Equation of line AB is: $\displaystyle y_{AB}(x)=\frac{b}{a}x$, with note that besides $\displaystyle 0<a<1$, it is true that $\displaystyle b>\sqrt{a(1a)}$, i.e. point $\displaystyle A$ must be above the semicircle over the diameter $\displaystyle BC$ for $\displaystyle a$ given. Line $\displaystyle HC$ is perpendicular to line $\displaystyle AB$, so its equation is: $\displaystyle y_{HC}(x)=\frac{a}{b}(1x)$ from where it follows that the coordinates of the point $\displaystyle H$ are: $\displaystyle H(a, \frac{a}{b}(1a)) $. If slope of the line $\displaystyle p$ is $\displaystyle k$, then equations of lines $\displaystyle p$ and $\displaystyle q$ are: $\displaystyle y_{PH}(x)=k(xa)+\frac{a}{b}(1a)$ and $\displaystyle y_{PH}(x)=\frac{1}{k}(xa)+\frac{a}{b}(1a)$, respectively, where $\displaystyle \frac{a}{b}<k<\frac{a}{b}+\frac{1}{b}$. Equations of lines $\displaystyle AC$ and $\displaystyle BC$ are: $\displaystyle y_{AC}(x)=\frac{b}{1a}(1x)$ and $\displaystyle y_{BC}(x)=0$, respectively. From equation $\displaystyle y_{PH}(x_{P})=y_{AC}(x_{P})$ we get point $\displaystyle P$ coordinates: $\displaystyle x_{P}=\frac{b^{2}+a(1a)(bk(1a))}{b(b+(1a)k)}$, $\displaystyle y_{P}=\frac{(1a)(a+bk)}{b+(1a)k}$. From equation $\displaystyle y_{QH}(x_{Q})=y_{BC}(x_{Q})$ we get point $\displaystyle Q$ coordinates: $\displaystyle x_{Q}=\frac{a}{b}(b+(1a)k)$ and $\displaystyle y_{Q}=0$. Equations of lines $\displaystyle RB$ and $\displaystyle RA$ are: $\displaystyle y_{RB}(x)=kx$ and $\displaystyle y_{RA}(x)=\frac{1}{k}(xa)+b$, respectively. From equation $\displaystyle y_{RB}(x_{R})=y_{RA}(x_{R})$ we get point $\displaystyle R$ coordinates: $\displaystyle x_{R}=\frac{a+bk}{k^{2}+1}$ and $\displaystyle y_{R}=\frac{k}{k^{2}+1}(a+bk)$. Now, equation of the line $\displaystyle RQ$ is $\displaystyle y_{RQ}(x)=\frac{y_{R}}{x_{R}x_{Q}}(xx_{Q})$. If the coordinates of point $\displaystyle P$ satisfy this equation, then points $\displaystyle P$, $\displaystyle Q$ and $\displaystyle R$ are collinear. Indeed, after a little calculation, it can be shown that $\displaystyle y_{RQ}(x_{P})=y_{P}$, what should have been proved. Sorry for waiting. P.S. Few days ago I found another proof using right triangles similarity. I'll post it too, if you're interested. Last edited by lua; October 29th, 2018 at 02:24 AM.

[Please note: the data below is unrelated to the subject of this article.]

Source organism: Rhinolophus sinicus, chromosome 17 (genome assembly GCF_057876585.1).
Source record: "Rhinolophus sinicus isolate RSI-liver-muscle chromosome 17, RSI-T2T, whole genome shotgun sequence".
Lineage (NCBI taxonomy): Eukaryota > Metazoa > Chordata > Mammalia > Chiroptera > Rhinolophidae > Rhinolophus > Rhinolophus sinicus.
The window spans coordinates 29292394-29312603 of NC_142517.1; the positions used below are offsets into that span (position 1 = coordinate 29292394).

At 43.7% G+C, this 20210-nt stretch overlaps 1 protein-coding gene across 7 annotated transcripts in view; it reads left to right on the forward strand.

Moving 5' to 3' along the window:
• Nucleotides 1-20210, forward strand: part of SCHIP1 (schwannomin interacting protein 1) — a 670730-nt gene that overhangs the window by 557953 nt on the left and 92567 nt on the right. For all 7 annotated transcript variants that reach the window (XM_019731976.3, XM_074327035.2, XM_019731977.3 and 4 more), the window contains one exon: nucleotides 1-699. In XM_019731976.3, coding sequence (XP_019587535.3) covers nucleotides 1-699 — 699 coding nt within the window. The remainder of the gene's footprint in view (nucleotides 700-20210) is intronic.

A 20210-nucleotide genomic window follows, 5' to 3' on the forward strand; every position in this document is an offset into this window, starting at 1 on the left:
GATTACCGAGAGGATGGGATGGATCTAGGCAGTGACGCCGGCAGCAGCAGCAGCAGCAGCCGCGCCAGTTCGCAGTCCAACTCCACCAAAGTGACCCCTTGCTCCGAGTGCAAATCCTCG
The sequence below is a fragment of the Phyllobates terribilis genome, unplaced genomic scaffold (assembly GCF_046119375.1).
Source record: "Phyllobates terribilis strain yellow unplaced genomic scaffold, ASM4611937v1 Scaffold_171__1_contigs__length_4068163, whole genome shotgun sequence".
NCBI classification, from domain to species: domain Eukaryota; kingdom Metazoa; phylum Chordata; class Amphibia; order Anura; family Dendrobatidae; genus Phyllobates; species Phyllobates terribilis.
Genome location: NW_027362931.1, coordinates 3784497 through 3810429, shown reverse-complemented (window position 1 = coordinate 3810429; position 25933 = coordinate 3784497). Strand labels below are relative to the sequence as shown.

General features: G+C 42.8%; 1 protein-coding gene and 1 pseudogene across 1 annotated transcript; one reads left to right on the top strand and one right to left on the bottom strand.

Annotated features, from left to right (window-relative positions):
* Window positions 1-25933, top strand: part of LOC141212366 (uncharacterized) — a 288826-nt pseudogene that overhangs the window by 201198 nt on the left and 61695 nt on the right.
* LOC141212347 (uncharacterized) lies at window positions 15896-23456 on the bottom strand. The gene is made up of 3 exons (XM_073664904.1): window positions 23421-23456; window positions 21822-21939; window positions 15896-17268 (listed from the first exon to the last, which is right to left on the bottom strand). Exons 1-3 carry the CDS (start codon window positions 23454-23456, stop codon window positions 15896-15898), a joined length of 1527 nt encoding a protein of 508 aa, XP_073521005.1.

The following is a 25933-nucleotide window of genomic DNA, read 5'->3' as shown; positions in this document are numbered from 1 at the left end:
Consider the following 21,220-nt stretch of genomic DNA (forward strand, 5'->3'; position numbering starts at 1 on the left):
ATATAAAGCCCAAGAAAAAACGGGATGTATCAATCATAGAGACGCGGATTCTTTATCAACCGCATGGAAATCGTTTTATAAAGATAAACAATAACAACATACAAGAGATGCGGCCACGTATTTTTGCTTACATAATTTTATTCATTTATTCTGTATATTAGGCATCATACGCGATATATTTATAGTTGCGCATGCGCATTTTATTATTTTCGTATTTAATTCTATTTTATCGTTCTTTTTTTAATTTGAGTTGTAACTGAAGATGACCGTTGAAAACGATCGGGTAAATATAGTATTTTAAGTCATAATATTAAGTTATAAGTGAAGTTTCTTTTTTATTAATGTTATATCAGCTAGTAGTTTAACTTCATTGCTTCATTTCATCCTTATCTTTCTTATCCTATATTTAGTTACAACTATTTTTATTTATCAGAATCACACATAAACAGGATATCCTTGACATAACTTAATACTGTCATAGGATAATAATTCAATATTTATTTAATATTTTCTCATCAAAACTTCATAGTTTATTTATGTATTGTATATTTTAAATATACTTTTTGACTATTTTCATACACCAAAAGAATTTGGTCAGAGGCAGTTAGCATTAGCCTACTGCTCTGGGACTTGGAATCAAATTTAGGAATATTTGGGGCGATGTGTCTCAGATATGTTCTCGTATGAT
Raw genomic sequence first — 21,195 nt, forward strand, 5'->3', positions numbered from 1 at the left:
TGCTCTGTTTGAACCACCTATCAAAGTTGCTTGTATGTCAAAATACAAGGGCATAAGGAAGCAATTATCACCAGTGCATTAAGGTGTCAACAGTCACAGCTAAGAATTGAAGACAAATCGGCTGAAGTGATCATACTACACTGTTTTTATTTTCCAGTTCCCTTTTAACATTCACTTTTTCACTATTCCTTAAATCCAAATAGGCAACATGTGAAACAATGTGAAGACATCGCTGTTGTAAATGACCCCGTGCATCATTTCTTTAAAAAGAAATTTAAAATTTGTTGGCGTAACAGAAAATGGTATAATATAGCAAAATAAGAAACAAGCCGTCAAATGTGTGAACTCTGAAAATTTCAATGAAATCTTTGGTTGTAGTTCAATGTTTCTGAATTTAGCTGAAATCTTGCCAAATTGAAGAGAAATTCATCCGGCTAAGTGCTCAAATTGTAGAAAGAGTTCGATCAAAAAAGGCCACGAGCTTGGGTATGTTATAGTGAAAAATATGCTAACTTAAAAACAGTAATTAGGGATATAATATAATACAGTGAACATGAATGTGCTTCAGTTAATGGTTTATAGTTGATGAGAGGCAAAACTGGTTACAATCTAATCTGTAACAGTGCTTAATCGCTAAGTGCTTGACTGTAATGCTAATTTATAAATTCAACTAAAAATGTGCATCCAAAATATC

October 31st, 2018, 07:30 AM  #7  
Senior Member Joined: Feb 2010 Posts: 706 Thanks: 141  Quote:
Then we get $\displaystyle H(0,bc/a)$. From this we get lines p and q as $\displaystyle y=mx+bc/a$ and $\displaystyle y=x/m+bc/a$. Line p intersects $\displaystyle AC$ at $\displaystyle P \left(\dfrac{a^2cbc^2}{a^2+amc},\dfrac{amc+bc}{a+mc} \right)$. Line q intersects $\displaystyle BC$ at $\displaystyle Q \left(\dfrac{mbc}{a},0 \right)$. The lines through $\displaystyle A$ parallel to q and through $\displaystyle B$ parallel to p intersect at $\displaystyle R \left(\dfrac{ambm^2}{1+m^2},\dfrac{am^2+mb}{1+m^2} \right)$. Now calculate the slope of $\displaystyle PQ$ and the slope of $\displaystyle QR$. They both come out $\displaystyle \dfrac{a^2m+ab}{a^2ambbcbcm^2}$ Therefore $\displaystyle P,Q,R$ are collinear points. I've got to believe that there is a slightly less ugly solution!